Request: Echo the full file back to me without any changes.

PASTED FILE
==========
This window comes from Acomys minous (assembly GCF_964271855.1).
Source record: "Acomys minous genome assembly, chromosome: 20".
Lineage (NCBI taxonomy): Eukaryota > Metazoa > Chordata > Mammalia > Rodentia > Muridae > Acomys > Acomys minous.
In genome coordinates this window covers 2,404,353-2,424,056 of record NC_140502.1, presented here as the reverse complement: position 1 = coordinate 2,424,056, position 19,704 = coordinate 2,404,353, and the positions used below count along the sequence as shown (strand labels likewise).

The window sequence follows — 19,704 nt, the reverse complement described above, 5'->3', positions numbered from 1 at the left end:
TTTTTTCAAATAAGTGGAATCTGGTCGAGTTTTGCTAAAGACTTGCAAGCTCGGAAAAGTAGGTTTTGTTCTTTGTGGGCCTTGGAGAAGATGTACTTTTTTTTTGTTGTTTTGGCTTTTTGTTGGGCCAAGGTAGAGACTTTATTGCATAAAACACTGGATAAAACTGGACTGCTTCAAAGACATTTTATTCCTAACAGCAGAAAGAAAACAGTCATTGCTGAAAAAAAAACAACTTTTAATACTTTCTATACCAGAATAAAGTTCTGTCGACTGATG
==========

This window comes from Acomys minous (assembly GCF_964271855.1).
Source record: "Acomys minous genome assembly, chromosome: 20".
Lineage (NCBI taxonomy): Eukaryota > Metazoa > Chordata > Mammalia > Rodentia > Muridae > Acomys > Acomys minous.
In genome coordinates this window covers 2,404,353-2,424,056 of record NC_140502.1, presented here as the reverse complement: position 1 = coordinate 2,424,056, position 19,704 = coordinate 2,404,353, and the positions used below count along the sequence as shown (strand labels likewise).

The window sequence follows — 19,704 nt, the reverse complement described above, 5'->3', positions numbered from 1 at the left end:
TTTTTTCAAATAAGTGGAATCTGGTCGAGTTTTGCTAAAGACTTGCAAGCTCGGAAAAGTAGGTTTTGTTCTTTGTGGGCCTTGGAGAAGATGTACTTTTTTTTTGTTGTTTTGGCTTTTTGTTGGGCCAAGGTAGAGACTTTATTGCATAAAACACTGGATAAAACTGGACTGCTTCAAAGACATTTTATTCCTAACAGCAGAAAGAAAACAGTCATTGCTGAAAAAAAAACAACTTTTAATACTTTCTATACCAGAATAAAGTTCTGTCGACTGATG